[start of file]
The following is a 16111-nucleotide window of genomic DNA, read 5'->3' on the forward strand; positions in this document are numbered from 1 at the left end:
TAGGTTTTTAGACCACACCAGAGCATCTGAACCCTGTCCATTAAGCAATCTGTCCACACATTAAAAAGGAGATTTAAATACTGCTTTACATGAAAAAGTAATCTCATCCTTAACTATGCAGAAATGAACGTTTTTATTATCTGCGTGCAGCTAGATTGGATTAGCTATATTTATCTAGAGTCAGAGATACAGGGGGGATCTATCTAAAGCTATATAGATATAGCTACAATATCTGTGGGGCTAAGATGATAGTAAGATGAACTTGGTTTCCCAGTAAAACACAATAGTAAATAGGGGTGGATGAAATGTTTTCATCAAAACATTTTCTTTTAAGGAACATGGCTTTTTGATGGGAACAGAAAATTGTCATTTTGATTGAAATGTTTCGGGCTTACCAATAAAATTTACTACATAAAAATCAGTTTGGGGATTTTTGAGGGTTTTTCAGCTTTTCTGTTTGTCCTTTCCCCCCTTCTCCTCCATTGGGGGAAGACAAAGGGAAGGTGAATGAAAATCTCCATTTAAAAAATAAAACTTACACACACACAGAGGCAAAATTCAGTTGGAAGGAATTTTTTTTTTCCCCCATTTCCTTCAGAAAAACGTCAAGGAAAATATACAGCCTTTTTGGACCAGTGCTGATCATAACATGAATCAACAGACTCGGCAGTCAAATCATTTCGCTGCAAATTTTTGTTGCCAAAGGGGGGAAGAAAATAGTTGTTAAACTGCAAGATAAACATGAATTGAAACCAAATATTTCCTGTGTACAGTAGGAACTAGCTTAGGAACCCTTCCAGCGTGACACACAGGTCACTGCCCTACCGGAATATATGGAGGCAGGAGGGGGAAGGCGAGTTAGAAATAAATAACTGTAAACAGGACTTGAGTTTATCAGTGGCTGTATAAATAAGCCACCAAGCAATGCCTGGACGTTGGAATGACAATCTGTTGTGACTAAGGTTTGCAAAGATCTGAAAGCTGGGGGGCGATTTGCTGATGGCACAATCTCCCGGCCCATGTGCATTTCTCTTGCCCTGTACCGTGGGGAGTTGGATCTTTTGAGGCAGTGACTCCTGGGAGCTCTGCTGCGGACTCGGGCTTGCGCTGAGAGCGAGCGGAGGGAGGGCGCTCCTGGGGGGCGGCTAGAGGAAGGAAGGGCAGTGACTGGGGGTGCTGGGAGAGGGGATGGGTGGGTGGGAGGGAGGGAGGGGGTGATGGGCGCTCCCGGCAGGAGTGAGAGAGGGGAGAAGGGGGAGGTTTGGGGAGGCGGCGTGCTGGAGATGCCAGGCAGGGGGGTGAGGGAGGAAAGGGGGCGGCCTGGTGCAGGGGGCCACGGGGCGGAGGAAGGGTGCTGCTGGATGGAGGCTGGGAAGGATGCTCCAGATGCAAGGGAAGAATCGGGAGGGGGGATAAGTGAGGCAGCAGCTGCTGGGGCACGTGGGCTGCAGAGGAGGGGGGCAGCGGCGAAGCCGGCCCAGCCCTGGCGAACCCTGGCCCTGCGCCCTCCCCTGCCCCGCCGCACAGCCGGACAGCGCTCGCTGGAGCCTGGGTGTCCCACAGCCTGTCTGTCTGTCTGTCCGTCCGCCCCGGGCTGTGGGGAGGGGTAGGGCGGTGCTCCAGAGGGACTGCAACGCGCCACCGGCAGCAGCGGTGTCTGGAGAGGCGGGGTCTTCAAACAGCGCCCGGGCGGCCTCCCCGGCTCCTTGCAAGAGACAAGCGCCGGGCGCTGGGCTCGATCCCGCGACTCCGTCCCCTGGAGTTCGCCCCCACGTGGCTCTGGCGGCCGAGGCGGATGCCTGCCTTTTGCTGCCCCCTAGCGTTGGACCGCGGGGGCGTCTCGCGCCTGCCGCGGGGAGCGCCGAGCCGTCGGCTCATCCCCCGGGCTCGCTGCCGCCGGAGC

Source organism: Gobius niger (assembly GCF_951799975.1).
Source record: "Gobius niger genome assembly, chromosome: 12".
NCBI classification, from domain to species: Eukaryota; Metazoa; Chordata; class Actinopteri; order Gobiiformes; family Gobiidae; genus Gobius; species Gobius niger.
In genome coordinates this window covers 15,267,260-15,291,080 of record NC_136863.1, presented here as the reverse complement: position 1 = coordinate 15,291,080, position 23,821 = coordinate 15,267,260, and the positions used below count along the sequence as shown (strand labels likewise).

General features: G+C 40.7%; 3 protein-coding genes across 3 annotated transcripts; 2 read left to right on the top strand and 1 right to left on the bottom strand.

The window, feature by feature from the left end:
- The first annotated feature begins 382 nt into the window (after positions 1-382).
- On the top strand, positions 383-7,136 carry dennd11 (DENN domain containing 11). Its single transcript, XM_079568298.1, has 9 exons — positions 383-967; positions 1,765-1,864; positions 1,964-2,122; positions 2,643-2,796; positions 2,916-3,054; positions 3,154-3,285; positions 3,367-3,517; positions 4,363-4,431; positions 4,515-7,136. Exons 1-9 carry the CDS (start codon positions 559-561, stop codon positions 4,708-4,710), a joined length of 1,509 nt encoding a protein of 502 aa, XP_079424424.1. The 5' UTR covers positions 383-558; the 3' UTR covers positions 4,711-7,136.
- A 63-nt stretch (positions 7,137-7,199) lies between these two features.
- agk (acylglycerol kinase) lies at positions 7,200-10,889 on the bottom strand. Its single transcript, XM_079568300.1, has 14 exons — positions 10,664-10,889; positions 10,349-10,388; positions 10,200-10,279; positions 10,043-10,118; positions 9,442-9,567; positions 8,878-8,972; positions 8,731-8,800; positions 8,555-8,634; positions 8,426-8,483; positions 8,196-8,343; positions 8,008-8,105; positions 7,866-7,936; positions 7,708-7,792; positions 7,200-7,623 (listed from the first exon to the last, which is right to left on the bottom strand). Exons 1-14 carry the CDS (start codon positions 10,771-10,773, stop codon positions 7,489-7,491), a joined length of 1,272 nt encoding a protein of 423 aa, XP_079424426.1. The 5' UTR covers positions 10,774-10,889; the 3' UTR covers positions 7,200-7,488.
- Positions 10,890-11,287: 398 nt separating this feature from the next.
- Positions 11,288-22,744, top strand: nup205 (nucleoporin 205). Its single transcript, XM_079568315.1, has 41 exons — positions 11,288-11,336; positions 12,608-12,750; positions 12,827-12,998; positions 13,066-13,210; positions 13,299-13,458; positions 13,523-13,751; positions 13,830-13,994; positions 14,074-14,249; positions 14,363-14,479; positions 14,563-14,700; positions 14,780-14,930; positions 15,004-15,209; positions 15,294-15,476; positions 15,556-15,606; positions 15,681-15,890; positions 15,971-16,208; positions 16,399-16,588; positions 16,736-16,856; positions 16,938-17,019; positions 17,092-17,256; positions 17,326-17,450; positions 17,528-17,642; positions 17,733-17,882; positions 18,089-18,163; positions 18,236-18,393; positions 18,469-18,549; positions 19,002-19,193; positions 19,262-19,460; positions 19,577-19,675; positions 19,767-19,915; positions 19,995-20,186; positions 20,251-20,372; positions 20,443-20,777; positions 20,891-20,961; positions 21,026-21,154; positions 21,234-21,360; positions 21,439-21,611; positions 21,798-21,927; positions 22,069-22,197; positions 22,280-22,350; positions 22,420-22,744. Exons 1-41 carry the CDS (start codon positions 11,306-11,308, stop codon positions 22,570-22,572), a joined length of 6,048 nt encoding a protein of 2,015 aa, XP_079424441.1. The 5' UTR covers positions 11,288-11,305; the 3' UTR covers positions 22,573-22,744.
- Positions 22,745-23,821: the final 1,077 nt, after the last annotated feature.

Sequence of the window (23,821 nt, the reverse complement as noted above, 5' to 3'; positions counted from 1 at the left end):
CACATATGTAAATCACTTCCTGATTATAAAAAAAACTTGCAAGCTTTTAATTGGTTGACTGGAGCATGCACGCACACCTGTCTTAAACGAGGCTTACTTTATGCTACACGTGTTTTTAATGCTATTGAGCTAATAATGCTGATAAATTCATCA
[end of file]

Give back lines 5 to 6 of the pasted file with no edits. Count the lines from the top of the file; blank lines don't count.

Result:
NCBI classification, from domain to species: Eukaryota; Metazoa; Chordata; class Actinopteri; order Gobiiformes; family Gobiidae; genus Gobius; species Gobius niger.
In genome coordinates this window covers 15,267,260-15,291,080 of record NC_136863.1, presented here as the reverse complement: position 1 = coordinate 15,291,080, position 23,821 = coordinate 15,267,260, and the positions used below count along the sequence as shown (strand labels likewise).